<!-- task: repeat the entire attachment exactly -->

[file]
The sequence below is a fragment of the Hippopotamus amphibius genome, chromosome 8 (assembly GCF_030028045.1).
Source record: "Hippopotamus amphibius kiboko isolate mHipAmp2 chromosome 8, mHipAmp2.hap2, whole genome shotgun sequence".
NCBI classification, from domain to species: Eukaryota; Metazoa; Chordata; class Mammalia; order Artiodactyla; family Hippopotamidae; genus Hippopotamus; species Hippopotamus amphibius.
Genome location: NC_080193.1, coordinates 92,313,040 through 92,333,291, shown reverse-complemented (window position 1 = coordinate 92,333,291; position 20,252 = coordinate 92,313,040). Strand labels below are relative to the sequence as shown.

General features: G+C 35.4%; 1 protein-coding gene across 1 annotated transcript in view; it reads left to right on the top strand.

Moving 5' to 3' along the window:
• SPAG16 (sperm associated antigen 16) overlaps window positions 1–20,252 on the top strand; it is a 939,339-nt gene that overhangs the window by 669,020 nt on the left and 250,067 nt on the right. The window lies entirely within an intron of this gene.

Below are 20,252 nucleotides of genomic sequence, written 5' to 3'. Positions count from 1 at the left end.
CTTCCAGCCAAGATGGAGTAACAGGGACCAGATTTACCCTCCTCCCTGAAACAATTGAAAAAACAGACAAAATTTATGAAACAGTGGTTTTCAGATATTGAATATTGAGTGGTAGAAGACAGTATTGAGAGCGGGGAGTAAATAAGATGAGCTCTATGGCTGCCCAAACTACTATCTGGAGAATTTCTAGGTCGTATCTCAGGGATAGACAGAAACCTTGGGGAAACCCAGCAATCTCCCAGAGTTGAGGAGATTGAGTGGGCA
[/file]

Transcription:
The sequence below is a fragment of the Hippopotamus amphibius genome, chromosome 8 (assembly GCF_030028045.1).
Source record: "Hippopotamus amphibius kiboko isolate mHipAmp2 chromosome 8, mHipAmp2.hap2, whole genome shotgun sequence".
NCBI classification, from domain to species: Eukaryota; Metazoa; Chordata; class Mammalia; order Artiodactyla; family Hippopotamidae; genus Hippopotamus; species Hippopotamus amphibius.
Genome location: NC_080193.1, coordinates 92,313,040 through 92,333,291, shown reverse-complemented (window position 1 = coordinate 92,333,291; position 20,252 = coordinate 92,313,040). Strand labels below are relative to the sequence as shown.

General features: G+C 35.4%; 1 protein-coding gene across 1 annotated transcript in view; it reads left to right on the top strand.

Moving 5' to 3' along the window:
• SPAG16 (sperm associated antigen 16) overlaps window positions 1–20,252 on the top strand; it is a 939,339-nt gene that overhangs the window by 669,020 nt on the left and 250,067 nt on the right. The window lies entirely within an intron of this gene.

Below are 20,252 nucleotides of genomic sequence, written 5' to 3'. Positions count from 1 at the left end.
CTTCCAGCCAAGATGGAGTAACAGGGACCAGATTTACCCTCCTCCCTGAAACAATTGAAAAAACAGACAAAATTTATGAAACAGTGGTTTTCAGATATTGAATATTGAGTGGTAGAAGACAGTATTGAGAGCGGGGAGTAAATAAGATGAGCTCTATGGCTGCCCAAACTACTATCTGGAGAATTTCTAGGTCGTATCTCAGGGATAGACAGAAACCTTGGGGAAACCCAGCAATCTCCCAGAGTTGAGGAGATTGAGTGGGCA